Death of a President

Death of a President

Just when I thought that John Cameron Mitchell’s Shortbus was a lock for the bad boy film of the festival, along comes D.O.A.P. (aka Death of a President) to prove me wrong. While the folks at TIFF had formerly been keeping things on the Q.T., last Friday they issued a press release addressing what has suddenly blown up into a raging controversy.

What’s all the huff about? Well, D.O.A.P’s British director Gabriel Range likes to dabble in hypothetical future history. In other words, he mixes media and hires remarkable special effects people to make chilling retrospective investigative programs about things that could happen (imagine a History TV program on something that hasn’t occurred yet). In 2003, Range made waves with a film called The Day Britain Stopped, addressing what could happen if the English power grid went down. This time around, he wanted to address media manipulation, civil liberties and terrorism. So he went out and made an eerily accurate program about the assassination of a major Western head of state. You may have heard of him. His name is George W. Bush. In the film, set in October 2007, Bush is cut down by sniper fire as he leaves Chicago’s Sheraton Hotel.

Britain’s More4 channel announced it would air the 90-minute movie on October 9th. With that, the blogosphere went crazy and politicians of all stripes expressed great distress about the state of culture and the west and all that we hold true and dear. The director’s reaction? He told reporters he would never encourage anyone to assassinate Bush. That would only “usher in [Vice President Dick] Cheney’s America.” The reps from More4 struggled valiantly to explain that knee-jerk reactions should be held in check. D.O.A.P. is “neither gratuitous in the way it portrays the assassination nor simplistic in the way it presents the consequences,” spokesman Gavin Dawson has said.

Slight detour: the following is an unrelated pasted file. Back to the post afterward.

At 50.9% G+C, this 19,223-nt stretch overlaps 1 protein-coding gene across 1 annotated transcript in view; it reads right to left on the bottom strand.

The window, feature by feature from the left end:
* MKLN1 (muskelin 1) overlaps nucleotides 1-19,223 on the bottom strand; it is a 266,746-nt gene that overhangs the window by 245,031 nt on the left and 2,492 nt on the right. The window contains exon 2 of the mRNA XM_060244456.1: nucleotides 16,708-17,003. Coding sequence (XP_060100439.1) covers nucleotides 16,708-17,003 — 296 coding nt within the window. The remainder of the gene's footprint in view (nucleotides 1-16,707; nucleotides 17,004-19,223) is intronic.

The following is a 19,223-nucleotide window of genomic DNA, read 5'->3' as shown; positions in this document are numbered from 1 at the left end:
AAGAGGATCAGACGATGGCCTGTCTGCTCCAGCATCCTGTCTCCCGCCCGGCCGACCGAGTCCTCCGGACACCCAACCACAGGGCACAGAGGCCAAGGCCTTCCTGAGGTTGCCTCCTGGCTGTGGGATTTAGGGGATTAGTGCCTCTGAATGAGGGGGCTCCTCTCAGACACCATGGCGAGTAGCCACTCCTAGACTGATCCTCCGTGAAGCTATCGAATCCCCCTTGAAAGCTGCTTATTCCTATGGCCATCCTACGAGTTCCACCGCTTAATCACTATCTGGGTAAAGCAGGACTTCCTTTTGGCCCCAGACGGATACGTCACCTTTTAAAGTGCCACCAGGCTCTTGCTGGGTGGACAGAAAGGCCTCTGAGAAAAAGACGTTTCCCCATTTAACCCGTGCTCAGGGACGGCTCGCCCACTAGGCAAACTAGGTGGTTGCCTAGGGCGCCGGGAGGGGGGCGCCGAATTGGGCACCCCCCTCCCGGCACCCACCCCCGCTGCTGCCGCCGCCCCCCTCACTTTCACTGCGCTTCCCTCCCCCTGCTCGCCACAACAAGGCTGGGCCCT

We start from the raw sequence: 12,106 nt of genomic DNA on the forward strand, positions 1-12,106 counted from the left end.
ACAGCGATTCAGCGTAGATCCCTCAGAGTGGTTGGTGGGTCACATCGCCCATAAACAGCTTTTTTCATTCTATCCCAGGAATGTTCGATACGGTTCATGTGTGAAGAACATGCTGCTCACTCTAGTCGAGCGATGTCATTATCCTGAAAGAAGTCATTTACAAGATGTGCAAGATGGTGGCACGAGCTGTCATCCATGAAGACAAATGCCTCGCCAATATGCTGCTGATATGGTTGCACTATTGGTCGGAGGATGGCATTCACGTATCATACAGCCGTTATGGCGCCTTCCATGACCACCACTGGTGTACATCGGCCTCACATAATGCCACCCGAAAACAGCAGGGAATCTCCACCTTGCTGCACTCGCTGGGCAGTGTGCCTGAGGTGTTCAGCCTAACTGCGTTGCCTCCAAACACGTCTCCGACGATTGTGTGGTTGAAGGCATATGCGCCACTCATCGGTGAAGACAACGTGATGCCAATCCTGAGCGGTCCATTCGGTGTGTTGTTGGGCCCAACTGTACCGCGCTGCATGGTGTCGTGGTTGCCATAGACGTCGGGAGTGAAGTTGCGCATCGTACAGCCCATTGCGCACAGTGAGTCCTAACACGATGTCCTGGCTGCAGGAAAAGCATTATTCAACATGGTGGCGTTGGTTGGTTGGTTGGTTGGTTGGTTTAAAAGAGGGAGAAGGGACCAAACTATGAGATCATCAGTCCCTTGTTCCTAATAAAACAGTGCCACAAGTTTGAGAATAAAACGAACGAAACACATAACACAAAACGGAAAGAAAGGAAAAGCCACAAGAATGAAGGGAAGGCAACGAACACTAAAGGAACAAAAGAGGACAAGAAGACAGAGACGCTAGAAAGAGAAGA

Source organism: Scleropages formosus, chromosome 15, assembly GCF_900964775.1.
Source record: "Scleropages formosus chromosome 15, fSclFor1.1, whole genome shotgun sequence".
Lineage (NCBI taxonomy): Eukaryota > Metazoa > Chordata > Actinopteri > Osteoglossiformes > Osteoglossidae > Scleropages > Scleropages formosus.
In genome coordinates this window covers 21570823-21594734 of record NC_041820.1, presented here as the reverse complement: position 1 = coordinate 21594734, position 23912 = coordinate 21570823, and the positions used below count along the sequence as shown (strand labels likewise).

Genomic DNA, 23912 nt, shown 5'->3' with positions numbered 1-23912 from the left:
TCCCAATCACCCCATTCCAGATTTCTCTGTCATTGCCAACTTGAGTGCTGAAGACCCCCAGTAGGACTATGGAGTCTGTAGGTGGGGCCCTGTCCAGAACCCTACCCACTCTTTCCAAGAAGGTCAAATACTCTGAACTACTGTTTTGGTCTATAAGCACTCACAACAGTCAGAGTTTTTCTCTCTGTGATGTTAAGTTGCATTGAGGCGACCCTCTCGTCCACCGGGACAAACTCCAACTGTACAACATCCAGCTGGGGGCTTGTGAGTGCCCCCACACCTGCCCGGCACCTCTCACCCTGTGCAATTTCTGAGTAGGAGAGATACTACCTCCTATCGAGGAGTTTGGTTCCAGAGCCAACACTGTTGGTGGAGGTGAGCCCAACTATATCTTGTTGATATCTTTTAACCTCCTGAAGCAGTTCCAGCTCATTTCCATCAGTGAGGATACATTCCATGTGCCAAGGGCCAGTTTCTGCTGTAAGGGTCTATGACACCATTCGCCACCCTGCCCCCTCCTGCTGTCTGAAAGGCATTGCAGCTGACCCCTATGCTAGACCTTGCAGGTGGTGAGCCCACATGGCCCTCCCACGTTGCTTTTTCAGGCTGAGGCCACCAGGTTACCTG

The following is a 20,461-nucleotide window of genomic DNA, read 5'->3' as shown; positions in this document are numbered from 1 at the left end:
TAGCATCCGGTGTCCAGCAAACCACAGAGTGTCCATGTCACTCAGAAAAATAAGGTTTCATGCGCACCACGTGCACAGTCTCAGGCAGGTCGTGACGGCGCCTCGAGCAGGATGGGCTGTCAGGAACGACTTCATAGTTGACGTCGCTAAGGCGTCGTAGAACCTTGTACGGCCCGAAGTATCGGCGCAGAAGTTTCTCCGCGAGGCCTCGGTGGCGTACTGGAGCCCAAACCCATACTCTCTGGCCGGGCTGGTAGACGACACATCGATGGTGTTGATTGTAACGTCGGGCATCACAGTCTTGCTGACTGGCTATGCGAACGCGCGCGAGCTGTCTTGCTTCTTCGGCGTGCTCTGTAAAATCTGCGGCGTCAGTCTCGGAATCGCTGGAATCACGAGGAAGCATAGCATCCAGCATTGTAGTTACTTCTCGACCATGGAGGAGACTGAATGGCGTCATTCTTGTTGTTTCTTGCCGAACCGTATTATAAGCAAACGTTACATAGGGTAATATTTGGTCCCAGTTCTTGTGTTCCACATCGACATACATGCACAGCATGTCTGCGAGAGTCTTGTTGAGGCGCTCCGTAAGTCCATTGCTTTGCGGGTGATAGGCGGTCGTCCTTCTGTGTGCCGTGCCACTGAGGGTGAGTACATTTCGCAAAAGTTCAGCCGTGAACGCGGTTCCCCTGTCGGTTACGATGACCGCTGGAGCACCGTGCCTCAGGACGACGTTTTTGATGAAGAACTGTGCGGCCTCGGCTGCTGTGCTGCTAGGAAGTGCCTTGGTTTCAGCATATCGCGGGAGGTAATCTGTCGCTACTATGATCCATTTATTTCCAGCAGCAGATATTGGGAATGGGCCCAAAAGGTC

TIFF knew that the D.O.A.P. issue would blow up eventually. The only question was when. Their released synopsis of the film claimed it explored “the fallout from a horrific attack on the administration.” I remember perusing that and thinking little of it. Good work guys. You fooled us for a while. But there was never any real way of skirting disaster. Remember Zev Asher’s Casuistry: The Art of Killing a Cat, about Toronto art student Jesse Power’s forays into kitty evisceration? Programmers received death threats after news that it would show at TIFF in 2004. Now organizers are fretting it’ll be deja vu all over again. Expect them to play D.O.A.P. down as much as possible. As Friday’s press release suggests, TIFF stands behind their choice; they just want people to know to send the death threats to the director’s door, not theirs.

I can’t wait to see D.O.A.P. Sure, its premise is shocking (and the filmmakers are well aware of how the publicity is money in the bank), but the film employs a mode of storytelling that is interesting and worthy of discussion. As the TIFF press release points out, D.O.A.P is part of the Visions programme, one that “spotlights films which challenge our notions of mainstream cinema and explore new cinematic territory.” They would have been going against their mandate had they denied a film like this, especially if it’s as good as they say. It’s a foolish dream, I know, but wouldn’t it be great if the controversy and dialogue swirling around this year’s festival focused on storytelling techniques instead of skin? Just imagine. People at a film festival talking about films.

D.O.A.P. screens on Sunday, Sept. 10, 8:30 p.m. (Paramount 3); Tues, Sept. 12, 4:15 p.m. (Paramount 3); Friday, Sept. 15, 7:45 p.m. (Cumberland 3).